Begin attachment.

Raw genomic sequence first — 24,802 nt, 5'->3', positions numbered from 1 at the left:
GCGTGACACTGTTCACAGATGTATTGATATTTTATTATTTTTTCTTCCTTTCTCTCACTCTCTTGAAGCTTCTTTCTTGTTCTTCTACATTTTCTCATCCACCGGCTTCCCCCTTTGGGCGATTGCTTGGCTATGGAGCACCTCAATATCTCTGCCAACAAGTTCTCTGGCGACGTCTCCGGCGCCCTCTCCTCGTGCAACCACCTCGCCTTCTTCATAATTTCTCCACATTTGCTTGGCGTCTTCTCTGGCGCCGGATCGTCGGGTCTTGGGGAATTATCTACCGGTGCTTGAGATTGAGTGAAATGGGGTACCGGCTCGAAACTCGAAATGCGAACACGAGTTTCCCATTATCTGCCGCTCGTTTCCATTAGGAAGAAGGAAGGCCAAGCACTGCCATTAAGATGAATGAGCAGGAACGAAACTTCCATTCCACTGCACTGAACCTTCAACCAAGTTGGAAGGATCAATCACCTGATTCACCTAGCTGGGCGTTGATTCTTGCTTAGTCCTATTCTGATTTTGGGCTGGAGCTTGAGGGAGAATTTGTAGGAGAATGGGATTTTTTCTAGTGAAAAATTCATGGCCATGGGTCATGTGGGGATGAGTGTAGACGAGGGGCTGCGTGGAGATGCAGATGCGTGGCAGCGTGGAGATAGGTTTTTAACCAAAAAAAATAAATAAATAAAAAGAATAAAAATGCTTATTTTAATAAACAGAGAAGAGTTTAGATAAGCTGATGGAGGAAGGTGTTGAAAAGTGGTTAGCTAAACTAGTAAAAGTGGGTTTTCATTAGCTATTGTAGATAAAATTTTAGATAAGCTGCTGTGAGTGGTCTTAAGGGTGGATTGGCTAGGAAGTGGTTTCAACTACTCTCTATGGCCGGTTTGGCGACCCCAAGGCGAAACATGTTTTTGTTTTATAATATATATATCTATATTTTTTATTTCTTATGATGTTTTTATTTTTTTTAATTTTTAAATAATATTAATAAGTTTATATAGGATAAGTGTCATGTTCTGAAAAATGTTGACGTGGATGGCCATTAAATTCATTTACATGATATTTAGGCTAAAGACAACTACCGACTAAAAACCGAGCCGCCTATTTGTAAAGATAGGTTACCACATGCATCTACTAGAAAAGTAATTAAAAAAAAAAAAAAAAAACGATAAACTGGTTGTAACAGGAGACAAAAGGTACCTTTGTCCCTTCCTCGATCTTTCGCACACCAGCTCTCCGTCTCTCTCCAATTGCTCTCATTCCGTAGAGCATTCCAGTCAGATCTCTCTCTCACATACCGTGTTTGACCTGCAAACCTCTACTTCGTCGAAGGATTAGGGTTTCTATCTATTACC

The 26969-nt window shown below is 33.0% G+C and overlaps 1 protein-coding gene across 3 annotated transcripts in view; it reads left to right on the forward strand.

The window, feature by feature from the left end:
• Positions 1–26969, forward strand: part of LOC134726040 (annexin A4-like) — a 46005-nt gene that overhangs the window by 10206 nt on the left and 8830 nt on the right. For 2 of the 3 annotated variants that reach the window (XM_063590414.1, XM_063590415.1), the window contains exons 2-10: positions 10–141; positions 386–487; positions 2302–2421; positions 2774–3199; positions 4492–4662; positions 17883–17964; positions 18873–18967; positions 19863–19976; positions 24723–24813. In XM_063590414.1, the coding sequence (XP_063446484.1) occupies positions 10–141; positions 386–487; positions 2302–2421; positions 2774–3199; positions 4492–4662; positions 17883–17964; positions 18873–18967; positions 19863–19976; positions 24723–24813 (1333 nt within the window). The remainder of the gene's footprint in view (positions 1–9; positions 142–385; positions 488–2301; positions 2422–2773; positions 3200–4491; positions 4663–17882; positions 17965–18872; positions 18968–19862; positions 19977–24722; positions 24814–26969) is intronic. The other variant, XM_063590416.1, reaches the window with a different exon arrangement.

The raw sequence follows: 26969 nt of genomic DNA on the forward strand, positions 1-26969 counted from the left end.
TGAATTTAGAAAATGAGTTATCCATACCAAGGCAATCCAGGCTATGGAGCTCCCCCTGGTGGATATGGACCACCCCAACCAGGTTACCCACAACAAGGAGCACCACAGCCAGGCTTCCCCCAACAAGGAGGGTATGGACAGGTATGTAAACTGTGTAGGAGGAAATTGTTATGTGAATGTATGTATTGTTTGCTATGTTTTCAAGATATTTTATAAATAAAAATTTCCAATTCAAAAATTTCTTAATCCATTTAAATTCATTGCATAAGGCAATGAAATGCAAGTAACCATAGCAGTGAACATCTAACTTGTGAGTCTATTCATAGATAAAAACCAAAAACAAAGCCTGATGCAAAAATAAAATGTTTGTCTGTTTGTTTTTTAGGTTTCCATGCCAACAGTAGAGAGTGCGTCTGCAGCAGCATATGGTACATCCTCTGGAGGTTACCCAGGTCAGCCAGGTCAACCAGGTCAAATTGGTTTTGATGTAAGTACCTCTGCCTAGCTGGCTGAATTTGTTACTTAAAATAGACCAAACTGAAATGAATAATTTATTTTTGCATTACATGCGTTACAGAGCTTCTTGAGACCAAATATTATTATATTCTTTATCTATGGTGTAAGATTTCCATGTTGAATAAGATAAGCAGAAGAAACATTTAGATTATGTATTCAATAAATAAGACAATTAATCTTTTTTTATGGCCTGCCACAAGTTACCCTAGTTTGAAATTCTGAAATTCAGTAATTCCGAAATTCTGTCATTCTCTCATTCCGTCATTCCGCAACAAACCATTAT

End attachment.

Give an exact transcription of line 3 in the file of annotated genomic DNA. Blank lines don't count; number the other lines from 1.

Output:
The 26969-nt window shown below is 33.0% G+C and overlaps 1 protein-coding gene across 3 annotated transcripts in view; it reads left to right on the forward strand.